Bandage that works without chemicals

Edit Hook

Scientists at the Massachusetts Institute of Technology (MIT) have created a surgical bandage that mimics the way that gecko feet can adhere to vertical surfaces. The bandage could be used for both applications both outside and inside the body, such as to repair tears, prevent leaks, and replace sutures. The bandage would be a glue-coated polymer, with the glue consisting of hundreds of thousands of nanopillars which provide high surface contact.

Key Differentiators

The gecko-inspired bandage, a glue-coated polymer, will be stretchy, stick to wet places, will dissolve in the body over time at rates that can be adapted as needed, and could incorporate antibiotics or other drugs.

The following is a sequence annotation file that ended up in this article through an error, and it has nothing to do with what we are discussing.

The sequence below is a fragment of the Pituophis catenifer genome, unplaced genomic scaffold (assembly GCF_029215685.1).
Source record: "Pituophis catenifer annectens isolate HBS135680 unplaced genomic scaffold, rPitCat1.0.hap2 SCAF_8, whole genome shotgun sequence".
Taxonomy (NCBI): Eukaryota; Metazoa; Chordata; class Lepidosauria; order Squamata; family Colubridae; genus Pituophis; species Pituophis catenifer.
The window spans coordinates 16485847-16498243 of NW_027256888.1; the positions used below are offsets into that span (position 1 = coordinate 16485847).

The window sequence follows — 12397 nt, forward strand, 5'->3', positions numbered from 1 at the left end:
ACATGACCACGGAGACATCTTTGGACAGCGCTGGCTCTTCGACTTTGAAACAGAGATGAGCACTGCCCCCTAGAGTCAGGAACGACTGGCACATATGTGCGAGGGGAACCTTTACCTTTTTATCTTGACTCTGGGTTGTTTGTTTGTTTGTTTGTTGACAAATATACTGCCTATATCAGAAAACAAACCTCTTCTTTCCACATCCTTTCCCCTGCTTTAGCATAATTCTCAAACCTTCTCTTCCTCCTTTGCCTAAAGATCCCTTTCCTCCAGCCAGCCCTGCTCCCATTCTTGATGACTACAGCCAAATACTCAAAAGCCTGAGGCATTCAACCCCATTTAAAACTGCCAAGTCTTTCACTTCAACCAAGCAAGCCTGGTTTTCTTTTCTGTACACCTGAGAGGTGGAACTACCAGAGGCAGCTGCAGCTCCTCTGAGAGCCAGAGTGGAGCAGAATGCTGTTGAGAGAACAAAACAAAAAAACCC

Biomimicry Story

Geckos are able to climb walls due to forces created by hundreds of thousands of hairs on the surfaces of their toes, with each hair having tiny nanopillars. Learn more about the gecko-inspired adhesive in Tom McKeag's case study, "Sticky Wicket: A Search for an Optimal Adhesive for Surgery," on pages 22-27 of Zygote Quarterly 12: Source for information: Gecko's feet inspire new high-tech bandage.

Challenges Solved

Current medical glues have very strong levels of adhesion, which are difficult to work with. They are also brittle and can cause an inflammatory response.

Edit Summary